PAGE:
free hit counters

Find Us On Facebook

The Burritts Rapids Renewable Energy Association (BRREA) was incorporated as a community, non-profit organisation in 2010 following a community meeting on January 5, 2010 and with support from the Burritts Rapids Community Association. The Board is made up of volunteers who live in the Burritts Rapids community.

BRREA's focus is on the development of a small hydro project, generating energy from the Rideau River water flow at the dam site upstream from the village, and using all income (after covering costs) to fund community projects and initiatives.

What's New Banner

Changing of the Guard

David Simpson has been our Chair for three years now and has done an exceptional job leading BRREA. David has decided it's time to pass the torch on to a new executive. The Board of Directors has met on-line and agreed that Bob Walker will take over as Chair, Bob Gaudette will stay on as Treasurer and Drew Avis will take over from Bob as our new Secretary. David has agreed to stay on the Board at least until next year's Annual General Meeting. A huge thank you to David for his exceptional leadership as our Chair, and best wishes and good luck to the new Board.

* * *

Report on the Annual General Meeting 25 July 2018

We had about 30 people attend our Annual General Meeting at the Burritts Rapids Community Hall.

The meeting started off with 'Welcome, Introductions and Apologies', the 'Review of Agenda' and the 'Approval of Last Year's AGM Minutes'.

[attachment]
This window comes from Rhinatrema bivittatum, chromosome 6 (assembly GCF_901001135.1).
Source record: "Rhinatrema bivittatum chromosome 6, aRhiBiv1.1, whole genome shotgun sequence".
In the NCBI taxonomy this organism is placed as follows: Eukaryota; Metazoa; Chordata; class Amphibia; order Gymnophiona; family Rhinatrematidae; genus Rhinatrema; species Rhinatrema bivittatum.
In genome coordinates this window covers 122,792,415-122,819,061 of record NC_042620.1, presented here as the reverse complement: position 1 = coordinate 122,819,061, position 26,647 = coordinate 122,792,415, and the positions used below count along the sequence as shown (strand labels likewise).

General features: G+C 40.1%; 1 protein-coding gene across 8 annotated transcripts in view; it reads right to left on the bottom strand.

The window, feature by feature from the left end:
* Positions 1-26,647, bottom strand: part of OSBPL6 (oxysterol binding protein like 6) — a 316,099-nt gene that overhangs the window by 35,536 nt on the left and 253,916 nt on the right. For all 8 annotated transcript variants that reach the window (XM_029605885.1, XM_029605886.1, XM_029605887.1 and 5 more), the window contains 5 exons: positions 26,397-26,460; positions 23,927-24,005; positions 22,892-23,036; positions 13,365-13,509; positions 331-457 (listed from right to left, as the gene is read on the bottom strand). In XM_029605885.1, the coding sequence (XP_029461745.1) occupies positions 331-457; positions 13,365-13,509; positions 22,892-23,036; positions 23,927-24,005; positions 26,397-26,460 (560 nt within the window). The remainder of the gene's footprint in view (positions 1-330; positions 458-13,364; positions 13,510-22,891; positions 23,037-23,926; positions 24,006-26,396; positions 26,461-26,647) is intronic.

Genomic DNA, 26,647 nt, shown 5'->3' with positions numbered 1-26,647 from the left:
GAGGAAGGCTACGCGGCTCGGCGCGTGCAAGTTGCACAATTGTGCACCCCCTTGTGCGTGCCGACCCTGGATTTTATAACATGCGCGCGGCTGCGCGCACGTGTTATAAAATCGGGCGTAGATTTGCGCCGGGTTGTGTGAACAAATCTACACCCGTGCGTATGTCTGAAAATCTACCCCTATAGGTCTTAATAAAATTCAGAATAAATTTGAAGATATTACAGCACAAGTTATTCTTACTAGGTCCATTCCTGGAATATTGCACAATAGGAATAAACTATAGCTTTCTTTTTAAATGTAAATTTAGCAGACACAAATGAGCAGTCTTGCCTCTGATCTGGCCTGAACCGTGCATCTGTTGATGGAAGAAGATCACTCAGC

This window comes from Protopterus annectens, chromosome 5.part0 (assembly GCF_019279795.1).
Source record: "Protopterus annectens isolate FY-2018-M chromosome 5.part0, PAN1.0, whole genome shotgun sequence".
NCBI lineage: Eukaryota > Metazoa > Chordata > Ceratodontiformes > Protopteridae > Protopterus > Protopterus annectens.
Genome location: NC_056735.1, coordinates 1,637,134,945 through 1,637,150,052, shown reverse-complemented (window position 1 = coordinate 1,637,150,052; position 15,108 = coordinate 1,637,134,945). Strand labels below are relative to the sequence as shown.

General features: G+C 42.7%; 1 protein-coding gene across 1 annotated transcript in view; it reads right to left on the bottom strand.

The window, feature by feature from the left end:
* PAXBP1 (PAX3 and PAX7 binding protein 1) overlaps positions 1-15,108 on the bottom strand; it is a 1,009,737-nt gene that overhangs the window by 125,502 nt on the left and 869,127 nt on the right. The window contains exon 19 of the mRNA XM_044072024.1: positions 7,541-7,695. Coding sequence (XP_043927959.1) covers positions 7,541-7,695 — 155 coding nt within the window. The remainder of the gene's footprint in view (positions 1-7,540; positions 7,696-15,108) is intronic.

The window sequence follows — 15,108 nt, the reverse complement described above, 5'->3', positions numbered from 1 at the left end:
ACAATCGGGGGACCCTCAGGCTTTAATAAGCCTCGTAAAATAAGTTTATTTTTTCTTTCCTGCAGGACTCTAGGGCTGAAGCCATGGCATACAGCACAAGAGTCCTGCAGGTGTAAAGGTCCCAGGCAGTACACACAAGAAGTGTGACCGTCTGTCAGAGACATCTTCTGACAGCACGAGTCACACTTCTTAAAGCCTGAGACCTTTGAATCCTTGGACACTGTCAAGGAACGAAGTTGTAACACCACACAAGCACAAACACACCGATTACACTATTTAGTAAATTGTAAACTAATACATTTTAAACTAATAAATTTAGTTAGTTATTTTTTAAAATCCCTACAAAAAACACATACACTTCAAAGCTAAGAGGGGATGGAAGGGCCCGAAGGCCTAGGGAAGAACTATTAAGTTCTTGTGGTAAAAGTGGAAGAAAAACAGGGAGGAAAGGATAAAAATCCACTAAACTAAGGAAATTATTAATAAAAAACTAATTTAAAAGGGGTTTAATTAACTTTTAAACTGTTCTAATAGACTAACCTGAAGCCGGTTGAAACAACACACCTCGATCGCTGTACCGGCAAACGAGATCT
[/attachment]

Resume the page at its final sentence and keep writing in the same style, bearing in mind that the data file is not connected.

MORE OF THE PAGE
We had a great talk by Bill Touzel, Vice-Chair of the Ontario Waterpower Association, on "The Future of Small Hydro Projects in Ontario", followed by some discussion and Q&A. The Ontario Waterpower Association intends to engage the new Ontario government in a discussion of ideas that can help achieve the government's stated goals. Bill is guardedly optimistic about the future of waterpower in Ontario.

It was noted that the OWA commissioned a robust opinion poll of Ontario residents last winter, and the result is that waterpower enjoys very strong support amongst the public, regardless of where in the province we live, and regardless of our political leanings. The facts that waterpower is 'home grown', creates jobs, and has been embedded in our communities and contributing to Ontario's growth for many decades are the underlying factors driving this public support.

While Ontario currently has a surplus of electricity, due to a number of factors that surplus will turn to a shortage by 2024. This will be driven by the scheduled shutdown in 2024 of the Pickering Nuclear Station. Given the long lead times for developing replacement capacity (whether through new 24/7/365 Ontario-based generating capacity, expanded grid capacity to bring in power from Quebec or Manitoba, etc.), the government is going to have to address this in the near future. It seems clear from what the government has said so far that it is not currently in favour of the further expansion of weather dependent and therefore less reliable sources of renewable energy like solar and wind.

It was also pointed out that, in retrospect, none of the major developments like Niagara Falls or Robert Saunders hydro plants or the Bruce, Pickering or Darlington nuclear stations could be justified by the electricity rates at the time, but were an investment made by the governments of the day in the future. While the development costs are paid off in 2 or 3 decades, waterpower generating stations have typical life-spans of 100+ years. If the government wants more private-sector involvement in the generating business, they obviously have to pay rates that allow business to make some level of profit, or they will need to somehow subsidize development, perhaps through some sort of public-private partnership arrangement.